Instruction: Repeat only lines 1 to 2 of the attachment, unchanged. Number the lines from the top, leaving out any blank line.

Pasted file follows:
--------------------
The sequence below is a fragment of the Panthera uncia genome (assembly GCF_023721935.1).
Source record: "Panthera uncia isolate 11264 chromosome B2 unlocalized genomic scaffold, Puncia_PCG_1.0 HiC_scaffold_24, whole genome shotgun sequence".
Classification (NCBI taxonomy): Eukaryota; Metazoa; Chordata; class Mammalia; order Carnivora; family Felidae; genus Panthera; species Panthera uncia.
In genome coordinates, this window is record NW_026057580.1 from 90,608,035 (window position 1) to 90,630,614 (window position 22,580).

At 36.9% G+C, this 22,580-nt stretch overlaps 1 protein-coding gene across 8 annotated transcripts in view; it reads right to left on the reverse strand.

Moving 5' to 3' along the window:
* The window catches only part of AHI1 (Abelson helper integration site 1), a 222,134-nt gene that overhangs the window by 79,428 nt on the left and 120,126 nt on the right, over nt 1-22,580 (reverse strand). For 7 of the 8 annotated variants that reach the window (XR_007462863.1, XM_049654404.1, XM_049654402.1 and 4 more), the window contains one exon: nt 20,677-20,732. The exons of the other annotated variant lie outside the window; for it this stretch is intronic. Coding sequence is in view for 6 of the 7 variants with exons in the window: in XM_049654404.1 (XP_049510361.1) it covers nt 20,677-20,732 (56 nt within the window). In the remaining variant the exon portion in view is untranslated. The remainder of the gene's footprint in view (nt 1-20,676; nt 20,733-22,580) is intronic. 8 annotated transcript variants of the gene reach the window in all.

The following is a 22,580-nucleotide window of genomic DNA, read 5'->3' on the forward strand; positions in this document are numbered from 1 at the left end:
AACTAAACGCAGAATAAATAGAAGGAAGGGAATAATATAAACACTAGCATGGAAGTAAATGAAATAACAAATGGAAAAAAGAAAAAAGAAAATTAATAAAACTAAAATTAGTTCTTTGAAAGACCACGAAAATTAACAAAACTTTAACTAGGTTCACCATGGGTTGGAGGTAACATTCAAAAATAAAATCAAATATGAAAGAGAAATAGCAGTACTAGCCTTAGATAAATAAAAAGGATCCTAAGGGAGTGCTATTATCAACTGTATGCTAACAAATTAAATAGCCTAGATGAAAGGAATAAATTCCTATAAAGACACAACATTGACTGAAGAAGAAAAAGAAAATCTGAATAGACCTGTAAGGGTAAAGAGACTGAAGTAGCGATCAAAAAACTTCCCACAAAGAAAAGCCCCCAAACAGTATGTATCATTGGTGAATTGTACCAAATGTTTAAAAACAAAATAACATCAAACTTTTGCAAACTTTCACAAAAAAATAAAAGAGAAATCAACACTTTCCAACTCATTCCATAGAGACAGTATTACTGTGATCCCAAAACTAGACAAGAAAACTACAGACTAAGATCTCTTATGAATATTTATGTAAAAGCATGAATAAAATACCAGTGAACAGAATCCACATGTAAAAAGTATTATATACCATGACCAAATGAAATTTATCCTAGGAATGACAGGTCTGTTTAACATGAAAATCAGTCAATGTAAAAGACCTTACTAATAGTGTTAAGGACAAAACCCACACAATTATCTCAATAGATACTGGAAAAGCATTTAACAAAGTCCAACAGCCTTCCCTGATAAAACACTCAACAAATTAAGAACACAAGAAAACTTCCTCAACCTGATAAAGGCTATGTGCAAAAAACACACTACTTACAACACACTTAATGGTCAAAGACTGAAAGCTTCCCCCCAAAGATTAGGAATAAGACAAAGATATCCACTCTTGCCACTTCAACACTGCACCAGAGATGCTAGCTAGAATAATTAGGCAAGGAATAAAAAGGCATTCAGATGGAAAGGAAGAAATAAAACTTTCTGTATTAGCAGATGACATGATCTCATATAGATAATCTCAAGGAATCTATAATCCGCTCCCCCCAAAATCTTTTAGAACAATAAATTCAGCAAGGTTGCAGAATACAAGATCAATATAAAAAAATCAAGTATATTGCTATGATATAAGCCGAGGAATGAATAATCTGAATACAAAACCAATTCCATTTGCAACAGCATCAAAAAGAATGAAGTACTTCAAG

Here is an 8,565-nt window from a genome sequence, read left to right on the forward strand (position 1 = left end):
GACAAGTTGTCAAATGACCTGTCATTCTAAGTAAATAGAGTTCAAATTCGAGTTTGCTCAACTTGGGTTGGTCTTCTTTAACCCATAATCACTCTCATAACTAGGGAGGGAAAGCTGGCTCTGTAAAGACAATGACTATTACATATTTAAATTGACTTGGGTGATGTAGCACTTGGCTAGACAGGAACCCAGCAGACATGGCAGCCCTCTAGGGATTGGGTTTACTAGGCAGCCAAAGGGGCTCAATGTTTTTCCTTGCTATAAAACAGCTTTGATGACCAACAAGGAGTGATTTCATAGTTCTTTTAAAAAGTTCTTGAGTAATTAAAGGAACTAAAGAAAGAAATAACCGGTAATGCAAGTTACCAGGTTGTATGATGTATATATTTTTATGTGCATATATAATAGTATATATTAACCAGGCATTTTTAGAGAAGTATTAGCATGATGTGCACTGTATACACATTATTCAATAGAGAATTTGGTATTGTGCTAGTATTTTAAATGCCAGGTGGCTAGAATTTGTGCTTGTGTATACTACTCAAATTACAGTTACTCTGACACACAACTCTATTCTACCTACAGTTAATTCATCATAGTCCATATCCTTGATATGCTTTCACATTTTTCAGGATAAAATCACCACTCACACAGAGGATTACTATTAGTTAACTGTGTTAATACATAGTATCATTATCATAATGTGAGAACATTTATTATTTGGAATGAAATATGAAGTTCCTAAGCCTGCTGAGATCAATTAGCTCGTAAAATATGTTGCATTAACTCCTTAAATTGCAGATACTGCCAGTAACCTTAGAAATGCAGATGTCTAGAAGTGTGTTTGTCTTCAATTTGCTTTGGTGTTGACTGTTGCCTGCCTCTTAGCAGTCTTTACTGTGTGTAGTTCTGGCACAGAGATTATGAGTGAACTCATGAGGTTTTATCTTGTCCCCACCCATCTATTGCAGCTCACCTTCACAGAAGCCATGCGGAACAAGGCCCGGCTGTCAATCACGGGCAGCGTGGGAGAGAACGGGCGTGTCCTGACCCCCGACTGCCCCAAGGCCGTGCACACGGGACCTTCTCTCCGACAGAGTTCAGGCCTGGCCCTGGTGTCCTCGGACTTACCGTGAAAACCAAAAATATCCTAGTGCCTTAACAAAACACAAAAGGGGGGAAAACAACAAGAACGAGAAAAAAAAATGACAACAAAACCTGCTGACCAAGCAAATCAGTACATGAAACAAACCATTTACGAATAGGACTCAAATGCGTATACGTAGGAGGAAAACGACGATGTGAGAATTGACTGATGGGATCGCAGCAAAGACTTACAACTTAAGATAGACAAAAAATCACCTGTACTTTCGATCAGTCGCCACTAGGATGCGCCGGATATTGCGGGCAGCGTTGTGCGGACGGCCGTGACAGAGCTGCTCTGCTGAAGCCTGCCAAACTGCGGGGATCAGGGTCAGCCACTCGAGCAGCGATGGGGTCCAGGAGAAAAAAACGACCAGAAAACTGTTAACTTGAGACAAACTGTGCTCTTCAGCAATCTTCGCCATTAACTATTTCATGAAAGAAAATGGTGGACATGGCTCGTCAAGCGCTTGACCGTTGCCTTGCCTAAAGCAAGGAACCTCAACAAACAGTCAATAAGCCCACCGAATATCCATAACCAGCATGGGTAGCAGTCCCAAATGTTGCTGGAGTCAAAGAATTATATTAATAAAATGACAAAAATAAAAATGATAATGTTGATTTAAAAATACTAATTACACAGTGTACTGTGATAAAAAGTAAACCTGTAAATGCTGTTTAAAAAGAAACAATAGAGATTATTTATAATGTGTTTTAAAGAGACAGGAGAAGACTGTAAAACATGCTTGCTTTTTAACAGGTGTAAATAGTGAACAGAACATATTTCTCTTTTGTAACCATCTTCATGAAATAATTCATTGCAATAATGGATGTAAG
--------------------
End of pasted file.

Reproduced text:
The sequence below is a fragment of the Panthera uncia genome (assembly GCF_023721935.1).
Source record: "Panthera uncia isolate 11264 chromosome B2 unlocalized genomic scaffold, Puncia_PCG_1.0 HiC_scaffold_24, whole genome shotgun sequence".